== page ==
Back to Bologna
By Michael Dibdin
(Vintage, Paperback, 9780307275882, 240pp.)
Publication Date: September 19, 2006
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In the latest installment in his critically acclaimed Italian mystery series, Michael Didbin sends Aurelio Zen to Italy’s culinary capital, Bologna, where he discovers that some cases are not quite what they appear to be.
When the corpse of the shady Bologna industrialist who owns the local football team is found both shot and stabbed with a Parmesan knife, Aurelio Zen is summoned to oversee the investigation. Anxious for a break from his girlfriend, who attributes Zen’s slow recovery from routine surgery to hypochondria, he is only too happy to take on what first appears to be an undemanding assignment. The case quickly spins out of control, becoming entangled with the fates of a student semiotics, a mysterious immigrant claiming to be royalty, and Bologna’s most incompetent private detective. Meanwhile a prominent postmodern academic accuses Italy’s leading celebrity chef of being a fraud. Back to Bologna is dazzlingly plotted and delivers both comic and serious insights into the realities of today’s Italy.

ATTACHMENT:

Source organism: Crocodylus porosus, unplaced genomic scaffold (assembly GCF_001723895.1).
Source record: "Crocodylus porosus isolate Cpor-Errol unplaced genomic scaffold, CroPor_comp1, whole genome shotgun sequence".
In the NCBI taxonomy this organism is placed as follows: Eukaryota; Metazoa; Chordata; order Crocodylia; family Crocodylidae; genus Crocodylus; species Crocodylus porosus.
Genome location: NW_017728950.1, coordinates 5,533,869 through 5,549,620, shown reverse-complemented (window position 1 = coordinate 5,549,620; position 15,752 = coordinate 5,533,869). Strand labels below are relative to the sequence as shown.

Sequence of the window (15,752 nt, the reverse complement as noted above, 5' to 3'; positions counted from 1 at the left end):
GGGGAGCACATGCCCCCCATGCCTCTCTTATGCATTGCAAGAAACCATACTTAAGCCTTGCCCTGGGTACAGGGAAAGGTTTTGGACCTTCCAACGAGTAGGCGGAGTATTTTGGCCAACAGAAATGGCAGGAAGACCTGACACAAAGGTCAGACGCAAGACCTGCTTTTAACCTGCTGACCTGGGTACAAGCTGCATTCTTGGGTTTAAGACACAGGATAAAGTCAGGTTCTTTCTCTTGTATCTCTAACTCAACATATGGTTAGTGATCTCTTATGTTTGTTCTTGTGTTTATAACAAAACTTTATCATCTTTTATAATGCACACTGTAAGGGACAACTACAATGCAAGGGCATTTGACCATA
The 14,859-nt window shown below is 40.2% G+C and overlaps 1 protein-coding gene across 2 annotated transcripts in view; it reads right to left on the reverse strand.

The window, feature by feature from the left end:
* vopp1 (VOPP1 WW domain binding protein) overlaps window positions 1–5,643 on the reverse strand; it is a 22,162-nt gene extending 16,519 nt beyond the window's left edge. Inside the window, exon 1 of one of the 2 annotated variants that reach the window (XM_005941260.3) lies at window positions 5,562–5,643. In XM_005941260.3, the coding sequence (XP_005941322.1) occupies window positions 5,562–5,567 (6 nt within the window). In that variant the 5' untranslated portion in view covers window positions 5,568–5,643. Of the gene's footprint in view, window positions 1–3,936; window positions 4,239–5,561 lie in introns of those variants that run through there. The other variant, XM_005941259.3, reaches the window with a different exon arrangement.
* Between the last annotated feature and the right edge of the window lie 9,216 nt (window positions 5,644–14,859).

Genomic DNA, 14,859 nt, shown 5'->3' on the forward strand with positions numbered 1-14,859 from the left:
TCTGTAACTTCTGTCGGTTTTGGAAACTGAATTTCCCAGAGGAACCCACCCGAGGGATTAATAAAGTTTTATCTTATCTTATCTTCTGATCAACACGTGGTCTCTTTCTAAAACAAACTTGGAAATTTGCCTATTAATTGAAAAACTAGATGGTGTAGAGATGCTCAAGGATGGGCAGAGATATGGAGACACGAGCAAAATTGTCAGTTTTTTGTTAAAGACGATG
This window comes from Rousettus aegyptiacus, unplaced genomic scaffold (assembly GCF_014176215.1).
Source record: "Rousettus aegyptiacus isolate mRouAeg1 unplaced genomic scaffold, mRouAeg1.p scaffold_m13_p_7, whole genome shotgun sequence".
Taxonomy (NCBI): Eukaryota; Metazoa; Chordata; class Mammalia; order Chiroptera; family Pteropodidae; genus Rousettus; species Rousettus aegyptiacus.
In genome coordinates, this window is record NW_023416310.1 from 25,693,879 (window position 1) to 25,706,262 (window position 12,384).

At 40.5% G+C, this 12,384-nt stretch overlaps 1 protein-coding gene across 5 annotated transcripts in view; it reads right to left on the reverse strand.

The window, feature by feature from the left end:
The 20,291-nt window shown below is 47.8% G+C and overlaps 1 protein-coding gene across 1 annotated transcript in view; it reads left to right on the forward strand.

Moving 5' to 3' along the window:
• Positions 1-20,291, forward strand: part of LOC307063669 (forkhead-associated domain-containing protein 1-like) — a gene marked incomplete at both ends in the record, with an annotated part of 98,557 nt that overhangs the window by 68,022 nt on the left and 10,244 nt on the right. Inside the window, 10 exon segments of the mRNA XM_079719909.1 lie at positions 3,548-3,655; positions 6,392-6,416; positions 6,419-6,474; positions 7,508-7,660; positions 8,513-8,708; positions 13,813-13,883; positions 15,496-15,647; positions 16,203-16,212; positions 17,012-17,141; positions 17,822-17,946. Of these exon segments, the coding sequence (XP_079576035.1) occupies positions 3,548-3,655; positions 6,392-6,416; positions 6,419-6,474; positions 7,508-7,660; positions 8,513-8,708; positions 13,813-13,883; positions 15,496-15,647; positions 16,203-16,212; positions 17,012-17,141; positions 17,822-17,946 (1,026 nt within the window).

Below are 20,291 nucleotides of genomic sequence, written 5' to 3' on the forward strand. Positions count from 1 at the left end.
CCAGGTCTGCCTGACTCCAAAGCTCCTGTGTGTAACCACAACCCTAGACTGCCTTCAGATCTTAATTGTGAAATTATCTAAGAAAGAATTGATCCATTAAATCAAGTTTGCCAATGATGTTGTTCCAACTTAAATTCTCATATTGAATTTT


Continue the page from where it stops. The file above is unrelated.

Michael Dibdin was born in England and raised in Northern Ireland. He attended Sussex University and the University of Alberta in Canada. He spent five years in Perugia, Italy, where he taught English at the local university. He went on to live in Oxford, England and Seattle, Washington. He was the author of eighteen novels, eleven of them in the popular Aurelio Zen series, including Ratking, which won the Crime Writers’ Association Gold Dagger, and Cabal, which was awarded the French Grand Prix du Roman Policier. His work has been translated into eighteen languages. He died in 2007.
“Clever. . . . It has wit, subtlety, a sense of mischief and exquisite cameos of Italy and Italians.”–The Times (London)
“Back to Bologna is the sprightliest entry in the Zen oeuvre for a good few years...Barely a page goes by without a big laugh. . . . I can’t wait until Dibdin takes us [to Italy] again.”–Daily Telegraph
“A clever mystery. . . . Pure pleasure from the first to the last.”–The Evening Standard